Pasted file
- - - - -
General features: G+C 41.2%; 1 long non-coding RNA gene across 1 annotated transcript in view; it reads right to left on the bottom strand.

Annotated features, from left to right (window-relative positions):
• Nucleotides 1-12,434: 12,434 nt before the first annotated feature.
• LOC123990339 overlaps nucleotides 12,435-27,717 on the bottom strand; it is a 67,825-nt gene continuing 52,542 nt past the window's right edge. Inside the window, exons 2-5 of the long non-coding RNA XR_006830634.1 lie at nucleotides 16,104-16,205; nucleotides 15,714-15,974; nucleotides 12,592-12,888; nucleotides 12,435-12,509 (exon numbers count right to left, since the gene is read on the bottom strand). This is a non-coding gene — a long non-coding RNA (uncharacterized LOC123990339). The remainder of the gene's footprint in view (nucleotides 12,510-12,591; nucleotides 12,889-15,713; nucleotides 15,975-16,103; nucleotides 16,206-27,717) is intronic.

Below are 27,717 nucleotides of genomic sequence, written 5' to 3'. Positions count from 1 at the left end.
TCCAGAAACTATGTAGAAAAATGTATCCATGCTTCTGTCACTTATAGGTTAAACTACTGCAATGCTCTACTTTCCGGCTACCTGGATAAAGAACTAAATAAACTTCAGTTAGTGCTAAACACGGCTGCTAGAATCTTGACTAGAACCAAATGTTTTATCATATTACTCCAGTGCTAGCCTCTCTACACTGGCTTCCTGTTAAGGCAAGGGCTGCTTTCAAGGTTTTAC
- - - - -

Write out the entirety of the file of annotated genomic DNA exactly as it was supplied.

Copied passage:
General features: G+C 41.2%; 1 long non-coding RNA gene across 1 annotated transcript in view; it reads right to left on the bottom strand.

Annotated features, from left to right (window-relative positions):
• Nucleotides 1-12,434: 12,434 nt before the first annotated feature.
• LOC123990339 overlaps nucleotides 12,435-27,717 on the bottom strand; it is a 67,825-nt gene continuing 52,542 nt past the window's right edge. Inside the window, exons 2-5 of the long non-coding RNA XR_006830634.1 lie at nucleotides 16,104-16,205; nucleotides 15,714-15,974; nucleotides 12,592-12,888; nucleotides 12,435-12,509 (exon numbers count right to left, since the gene is read on the bottom strand). This is a non-coding gene — a long non-coding RNA (uncharacterized LOC123990339). The remainder of the gene's footprint in view (nucleotides 12,510-12,591; nucleotides 12,889-15,713; nucleotides 15,975-16,103; nucleotides 16,206-27,717) is intronic.

Below are 27,717 nucleotides of genomic sequence, written 5' to 3'. Positions count from 1 at the left end.
TCCAGAAACTATGTAGAAAAATGTATCCATGCTTCTGTCACTTATAGGTTAAACTACTGCAATGCTCTACTTTCCGGCTACCTGGATAAAGAACTAAATAAACTTCAGTTAGTGCTAAACACGGCTGCTAGAATCTTGACTAGAACCAAATGTTTTATCATATTACTCCAGTGCTAGCCTCTCTACACTGGCTTCCTGTTAAGGCAAGGGCTGCTTTCAAGGTTTTAC